Dr. Tara Keenan is a professor at John Cabot University
Danny Rivkin, a sophomore at Bard College at Simon's Rock, spent many summers working and vacationing on Catalina Island. When this innovative 18-year-old, learned that the students at Catalina High School desperatley needed SAT prep help Rivkin decided to make a difference in the under-served community.
Rivkin created an SAT Prep class that helped to change the lives of many Catalina Island students. One student in fact, calculated that she received an additional $10,000 in financial aid as a result of her improved SAT scores.
Purvi S. Mody is one of our college advisors who always has excellent advice for high school graduates. Recently she was asked: I am graduating high school in a couple of months and am so lost about what to do next. I did not think that I could get into colleges so I did not apply. But now that graduation is coming up, I think I do want to go to college. Can I still get in?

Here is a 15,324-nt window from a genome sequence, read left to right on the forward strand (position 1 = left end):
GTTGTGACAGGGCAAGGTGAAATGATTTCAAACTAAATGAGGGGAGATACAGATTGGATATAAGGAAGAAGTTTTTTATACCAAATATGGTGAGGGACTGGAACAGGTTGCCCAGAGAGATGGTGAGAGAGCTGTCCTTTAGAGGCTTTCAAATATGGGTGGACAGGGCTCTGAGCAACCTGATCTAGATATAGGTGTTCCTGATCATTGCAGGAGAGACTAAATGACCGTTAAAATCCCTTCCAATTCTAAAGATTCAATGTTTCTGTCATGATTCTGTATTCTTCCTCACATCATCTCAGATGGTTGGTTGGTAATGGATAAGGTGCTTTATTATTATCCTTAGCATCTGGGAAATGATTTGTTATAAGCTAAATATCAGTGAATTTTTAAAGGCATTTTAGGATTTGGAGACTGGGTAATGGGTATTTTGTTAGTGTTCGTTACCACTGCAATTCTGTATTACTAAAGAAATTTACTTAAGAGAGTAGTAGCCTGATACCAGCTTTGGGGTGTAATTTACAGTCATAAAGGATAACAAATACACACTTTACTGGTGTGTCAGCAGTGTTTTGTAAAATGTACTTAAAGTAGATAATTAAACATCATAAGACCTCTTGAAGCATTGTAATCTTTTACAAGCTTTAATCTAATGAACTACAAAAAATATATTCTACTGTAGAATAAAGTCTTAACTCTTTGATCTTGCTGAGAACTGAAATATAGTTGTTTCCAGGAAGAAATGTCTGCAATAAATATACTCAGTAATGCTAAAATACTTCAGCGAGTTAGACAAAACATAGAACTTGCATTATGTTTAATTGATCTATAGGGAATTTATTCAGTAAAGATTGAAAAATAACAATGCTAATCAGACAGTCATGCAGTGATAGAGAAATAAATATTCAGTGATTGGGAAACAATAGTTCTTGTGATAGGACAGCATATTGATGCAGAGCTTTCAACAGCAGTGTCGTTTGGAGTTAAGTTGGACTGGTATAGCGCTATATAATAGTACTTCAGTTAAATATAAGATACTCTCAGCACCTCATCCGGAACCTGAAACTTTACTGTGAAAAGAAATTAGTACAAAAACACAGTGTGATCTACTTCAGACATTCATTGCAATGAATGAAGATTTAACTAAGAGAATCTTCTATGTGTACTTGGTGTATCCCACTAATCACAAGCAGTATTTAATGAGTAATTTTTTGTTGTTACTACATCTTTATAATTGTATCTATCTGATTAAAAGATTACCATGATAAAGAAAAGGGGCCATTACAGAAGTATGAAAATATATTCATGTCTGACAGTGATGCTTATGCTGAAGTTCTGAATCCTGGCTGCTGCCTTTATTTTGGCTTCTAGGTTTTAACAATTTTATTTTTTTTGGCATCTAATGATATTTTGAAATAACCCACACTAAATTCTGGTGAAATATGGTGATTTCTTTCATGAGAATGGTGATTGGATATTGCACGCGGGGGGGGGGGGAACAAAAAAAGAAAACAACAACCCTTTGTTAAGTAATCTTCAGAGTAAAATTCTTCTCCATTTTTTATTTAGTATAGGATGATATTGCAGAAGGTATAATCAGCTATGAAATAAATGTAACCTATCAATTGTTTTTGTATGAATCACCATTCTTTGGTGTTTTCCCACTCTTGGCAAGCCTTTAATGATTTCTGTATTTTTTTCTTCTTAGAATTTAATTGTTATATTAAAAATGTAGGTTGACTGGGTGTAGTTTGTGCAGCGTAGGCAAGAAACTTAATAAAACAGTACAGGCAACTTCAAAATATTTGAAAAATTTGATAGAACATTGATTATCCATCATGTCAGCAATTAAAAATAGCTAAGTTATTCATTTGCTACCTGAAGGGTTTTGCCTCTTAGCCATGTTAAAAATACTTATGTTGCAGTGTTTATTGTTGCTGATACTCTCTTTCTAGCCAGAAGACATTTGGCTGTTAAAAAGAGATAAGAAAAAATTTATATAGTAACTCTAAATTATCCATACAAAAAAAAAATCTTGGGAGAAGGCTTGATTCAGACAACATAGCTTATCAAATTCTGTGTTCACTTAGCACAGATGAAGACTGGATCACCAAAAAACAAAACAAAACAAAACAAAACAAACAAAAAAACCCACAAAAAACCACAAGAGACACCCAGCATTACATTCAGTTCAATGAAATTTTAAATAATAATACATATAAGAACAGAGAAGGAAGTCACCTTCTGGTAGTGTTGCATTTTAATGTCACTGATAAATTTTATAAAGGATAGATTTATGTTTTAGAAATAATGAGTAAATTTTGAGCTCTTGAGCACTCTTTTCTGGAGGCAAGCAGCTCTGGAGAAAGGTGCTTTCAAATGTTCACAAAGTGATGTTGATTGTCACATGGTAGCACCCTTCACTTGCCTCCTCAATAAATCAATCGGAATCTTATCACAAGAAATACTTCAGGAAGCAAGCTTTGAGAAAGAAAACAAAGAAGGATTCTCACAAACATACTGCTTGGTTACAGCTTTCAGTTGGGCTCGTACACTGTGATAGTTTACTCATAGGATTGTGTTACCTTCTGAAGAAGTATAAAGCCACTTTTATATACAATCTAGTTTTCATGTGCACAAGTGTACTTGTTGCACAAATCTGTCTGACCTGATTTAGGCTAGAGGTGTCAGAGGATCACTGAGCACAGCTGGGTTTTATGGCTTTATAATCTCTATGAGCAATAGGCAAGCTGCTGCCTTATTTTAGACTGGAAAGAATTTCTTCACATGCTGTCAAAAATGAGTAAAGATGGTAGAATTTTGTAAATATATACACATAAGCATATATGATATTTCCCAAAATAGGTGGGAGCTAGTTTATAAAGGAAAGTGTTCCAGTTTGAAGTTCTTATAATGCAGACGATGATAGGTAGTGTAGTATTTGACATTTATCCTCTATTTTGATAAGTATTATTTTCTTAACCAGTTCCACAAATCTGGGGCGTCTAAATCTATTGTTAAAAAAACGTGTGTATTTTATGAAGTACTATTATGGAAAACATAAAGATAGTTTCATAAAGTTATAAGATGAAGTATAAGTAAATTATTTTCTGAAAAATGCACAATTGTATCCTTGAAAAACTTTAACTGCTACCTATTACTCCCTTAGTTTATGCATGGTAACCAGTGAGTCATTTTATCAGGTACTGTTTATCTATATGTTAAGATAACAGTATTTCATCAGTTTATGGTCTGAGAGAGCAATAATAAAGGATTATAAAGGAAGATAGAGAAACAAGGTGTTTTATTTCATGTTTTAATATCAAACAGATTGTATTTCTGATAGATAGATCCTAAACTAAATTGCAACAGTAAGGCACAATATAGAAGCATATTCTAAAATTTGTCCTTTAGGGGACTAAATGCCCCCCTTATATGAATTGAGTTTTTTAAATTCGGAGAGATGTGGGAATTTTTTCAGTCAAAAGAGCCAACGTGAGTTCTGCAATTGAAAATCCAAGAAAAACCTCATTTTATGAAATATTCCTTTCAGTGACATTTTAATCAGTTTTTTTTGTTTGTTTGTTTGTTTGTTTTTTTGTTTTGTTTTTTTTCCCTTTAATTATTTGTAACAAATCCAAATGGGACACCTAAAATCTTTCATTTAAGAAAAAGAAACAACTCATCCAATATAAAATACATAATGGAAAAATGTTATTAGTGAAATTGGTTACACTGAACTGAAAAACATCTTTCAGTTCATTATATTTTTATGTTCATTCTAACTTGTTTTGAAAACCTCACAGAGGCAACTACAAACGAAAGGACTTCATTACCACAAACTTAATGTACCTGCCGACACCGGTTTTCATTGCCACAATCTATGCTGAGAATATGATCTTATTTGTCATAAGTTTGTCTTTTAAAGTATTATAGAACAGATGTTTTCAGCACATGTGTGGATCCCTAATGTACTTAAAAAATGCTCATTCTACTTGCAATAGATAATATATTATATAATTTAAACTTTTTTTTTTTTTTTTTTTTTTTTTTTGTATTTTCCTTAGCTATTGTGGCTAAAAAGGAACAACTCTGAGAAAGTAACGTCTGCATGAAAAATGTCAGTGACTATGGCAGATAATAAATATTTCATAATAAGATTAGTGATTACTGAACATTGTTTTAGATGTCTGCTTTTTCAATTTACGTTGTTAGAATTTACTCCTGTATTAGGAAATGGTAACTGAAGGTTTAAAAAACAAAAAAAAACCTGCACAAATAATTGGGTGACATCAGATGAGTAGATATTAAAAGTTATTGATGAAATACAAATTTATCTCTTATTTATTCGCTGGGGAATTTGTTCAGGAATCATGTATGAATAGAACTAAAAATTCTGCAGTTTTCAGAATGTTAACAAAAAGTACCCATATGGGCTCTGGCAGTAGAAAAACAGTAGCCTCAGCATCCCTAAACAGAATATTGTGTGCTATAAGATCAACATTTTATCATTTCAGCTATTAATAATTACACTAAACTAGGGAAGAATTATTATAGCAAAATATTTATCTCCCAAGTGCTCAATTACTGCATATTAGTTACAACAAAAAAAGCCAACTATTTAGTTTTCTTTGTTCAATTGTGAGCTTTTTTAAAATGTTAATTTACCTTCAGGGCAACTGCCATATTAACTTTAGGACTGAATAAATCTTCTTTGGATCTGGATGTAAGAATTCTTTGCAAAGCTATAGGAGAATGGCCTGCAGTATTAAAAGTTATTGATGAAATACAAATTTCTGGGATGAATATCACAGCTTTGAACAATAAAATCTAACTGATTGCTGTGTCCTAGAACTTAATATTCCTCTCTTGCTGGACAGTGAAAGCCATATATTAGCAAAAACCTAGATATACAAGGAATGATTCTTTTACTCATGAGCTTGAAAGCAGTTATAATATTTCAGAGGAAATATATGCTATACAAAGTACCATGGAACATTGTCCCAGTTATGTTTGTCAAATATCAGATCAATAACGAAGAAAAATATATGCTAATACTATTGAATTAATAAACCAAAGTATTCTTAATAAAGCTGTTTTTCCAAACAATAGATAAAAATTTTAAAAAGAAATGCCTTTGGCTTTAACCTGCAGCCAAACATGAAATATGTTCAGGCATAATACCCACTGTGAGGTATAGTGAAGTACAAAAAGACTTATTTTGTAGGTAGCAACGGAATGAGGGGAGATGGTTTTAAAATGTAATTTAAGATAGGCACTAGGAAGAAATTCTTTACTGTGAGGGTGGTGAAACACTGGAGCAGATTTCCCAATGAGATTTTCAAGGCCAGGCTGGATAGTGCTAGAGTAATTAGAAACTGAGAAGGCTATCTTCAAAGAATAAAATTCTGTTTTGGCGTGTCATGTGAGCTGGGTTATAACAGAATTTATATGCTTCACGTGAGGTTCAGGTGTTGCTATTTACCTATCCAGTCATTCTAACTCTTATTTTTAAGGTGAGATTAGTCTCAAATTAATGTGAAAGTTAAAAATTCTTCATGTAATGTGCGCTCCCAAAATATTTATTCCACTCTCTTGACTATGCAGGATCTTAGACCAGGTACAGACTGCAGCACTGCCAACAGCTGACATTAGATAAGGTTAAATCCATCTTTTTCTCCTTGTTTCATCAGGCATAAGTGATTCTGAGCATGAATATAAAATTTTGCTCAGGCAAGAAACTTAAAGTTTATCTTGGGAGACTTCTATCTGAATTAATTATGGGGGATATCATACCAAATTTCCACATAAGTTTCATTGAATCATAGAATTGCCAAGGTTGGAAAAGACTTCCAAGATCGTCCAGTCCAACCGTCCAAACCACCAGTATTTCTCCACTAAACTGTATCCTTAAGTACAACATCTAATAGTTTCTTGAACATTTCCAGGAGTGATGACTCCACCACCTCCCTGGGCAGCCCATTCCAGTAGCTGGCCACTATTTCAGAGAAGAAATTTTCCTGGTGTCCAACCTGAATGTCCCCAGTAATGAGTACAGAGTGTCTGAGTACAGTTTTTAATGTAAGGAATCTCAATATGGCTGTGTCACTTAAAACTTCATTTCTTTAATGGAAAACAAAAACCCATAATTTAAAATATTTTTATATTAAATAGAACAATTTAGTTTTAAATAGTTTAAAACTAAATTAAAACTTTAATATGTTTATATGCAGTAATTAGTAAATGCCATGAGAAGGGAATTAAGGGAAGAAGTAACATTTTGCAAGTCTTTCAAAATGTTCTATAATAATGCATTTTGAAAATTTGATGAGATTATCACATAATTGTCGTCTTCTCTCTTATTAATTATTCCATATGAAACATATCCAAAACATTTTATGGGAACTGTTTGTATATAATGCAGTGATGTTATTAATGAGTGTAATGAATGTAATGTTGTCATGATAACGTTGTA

Her answer surprised us but she quickly explained that some colleges are still accepting applications for the Fall. Mody goes on to explain that space is limited and the longer you wait, the fewer seats will be available.
However, if you are serious about applying to college, the first thing you need to do is...Read the complete answer with her advice for high school graduates who still want to attend college
By Dean Tsouvalas, Editor-in-Chief, StudentAdvisor